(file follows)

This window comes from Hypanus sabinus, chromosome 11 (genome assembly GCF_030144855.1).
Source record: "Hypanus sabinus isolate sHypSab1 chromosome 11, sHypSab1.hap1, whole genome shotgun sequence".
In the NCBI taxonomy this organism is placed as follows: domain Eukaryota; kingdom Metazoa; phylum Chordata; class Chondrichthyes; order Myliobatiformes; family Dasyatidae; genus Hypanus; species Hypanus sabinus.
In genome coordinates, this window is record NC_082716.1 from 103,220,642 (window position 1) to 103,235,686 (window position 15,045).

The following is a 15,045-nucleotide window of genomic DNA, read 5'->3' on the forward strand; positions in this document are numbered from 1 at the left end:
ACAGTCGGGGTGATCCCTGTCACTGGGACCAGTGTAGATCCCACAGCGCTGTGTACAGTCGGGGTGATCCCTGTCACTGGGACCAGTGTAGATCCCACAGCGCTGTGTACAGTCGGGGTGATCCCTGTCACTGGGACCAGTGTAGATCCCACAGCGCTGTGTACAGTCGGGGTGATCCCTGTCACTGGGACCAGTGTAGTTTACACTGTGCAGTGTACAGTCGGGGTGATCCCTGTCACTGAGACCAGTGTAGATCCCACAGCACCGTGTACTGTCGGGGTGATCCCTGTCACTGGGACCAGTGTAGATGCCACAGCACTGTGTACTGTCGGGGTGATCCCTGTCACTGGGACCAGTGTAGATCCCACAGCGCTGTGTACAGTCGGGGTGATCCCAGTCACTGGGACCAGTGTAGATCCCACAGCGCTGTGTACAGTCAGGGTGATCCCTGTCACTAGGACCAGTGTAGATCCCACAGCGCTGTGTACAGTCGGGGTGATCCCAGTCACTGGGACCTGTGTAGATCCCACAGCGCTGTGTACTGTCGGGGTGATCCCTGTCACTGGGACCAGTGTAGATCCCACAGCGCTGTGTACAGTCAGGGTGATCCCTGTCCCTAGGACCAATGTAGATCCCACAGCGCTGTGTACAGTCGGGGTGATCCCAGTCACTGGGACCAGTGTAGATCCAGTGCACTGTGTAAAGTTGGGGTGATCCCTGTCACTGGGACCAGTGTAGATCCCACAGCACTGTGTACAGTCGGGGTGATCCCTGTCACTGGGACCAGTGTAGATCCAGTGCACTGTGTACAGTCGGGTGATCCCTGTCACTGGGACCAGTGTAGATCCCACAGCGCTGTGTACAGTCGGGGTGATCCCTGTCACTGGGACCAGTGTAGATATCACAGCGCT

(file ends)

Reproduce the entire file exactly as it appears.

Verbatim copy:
This window comes from Hypanus sabinus, chromosome 11 (genome assembly GCF_030144855.1).
Source record: "Hypanus sabinus isolate sHypSab1 chromosome 11, sHypSab1.hap1, whole genome shotgun sequence".
In the NCBI taxonomy this organism is placed as follows: domain Eukaryota; kingdom Metazoa; phylum Chordata; class Chondrichthyes; order Myliobatiformes; family Dasyatidae; genus Hypanus; species Hypanus sabinus.
In genome coordinates, this window is record NC_082716.1 from 103,220,642 (window position 1) to 103,235,686 (window position 15,045).

The following is a 15,045-nucleotide window of genomic DNA, read 5'->3' on the forward strand; positions in this document are numbered from 1 at the left end:
ACAGTCGGGGTGATCCCTGTCACTGGGACCAGTGTAGATCCCACAGCGCTGTGTACAGTCGGGGTGATCCCTGTCACTGGGACCAGTGTAGATCCCACAGCGCTGTGTACAGTCGGGGTGATCCCTGTCACTGGGACCAGTGTAGATCCCACAGCGCTGTGTACAGTCGGGGTGATCCCTGTCACTGGGACCAGTGTAGTTTACACTGTGCAGTGTACAGTCGGGGTGATCCCTGTCACTGAGACCAGTGTAGATCCCACAGCACCGTGTACTGTCGGGGTGATCCCTGTCACTGGGACCAGTGTAGATGCCACAGCACTGTGTACTGTCGGGGTGATCCCTGTCACTGGGACCAGTGTAGATCCCACAGCGCTGTGTACAGTCGGGGTGATCCCAGTCACTGGGACCAGTGTAGATCCCACAGCGCTGTGTACAGTCAGGGTGATCCCTGTCACTAGGACCAGTGTAGATCCCACAGCGCTGTGTACAGTCGGGGTGATCCCAGTCACTGGGACCTGTGTAGATCCCACAGCGCTGTGTACTGTCGGGGTGATCCCTGTCACTGGGACCAGTGTAGATCCCACAGCGCTGTGTACAGTCAGGGTGATCCCTGTCCCTAGGACCAATGTAGATCCCACAGCGCTGTGTACAGTCGGGGTGATCCCAGTCACTGGGACCAGTGTAGATCCAGTGCACTGTGTAAAGTTGGGGTGATCCCTGTCACTGGGACCAGTGTAGATCCCACAGCACTGTGTACAGTCGGGGTGATCCCTGTCACTGGGACCAGTGTAGATCCAGTGCACTGTGTACAGTCGGGTGATCCCTGTCACTGGGACCAGTGTAGATCCCACAGCGCTGTGTACAGTCGGGGTGATCCCTGTCACTGGGACCAGTGTAGATATCACAGCGCT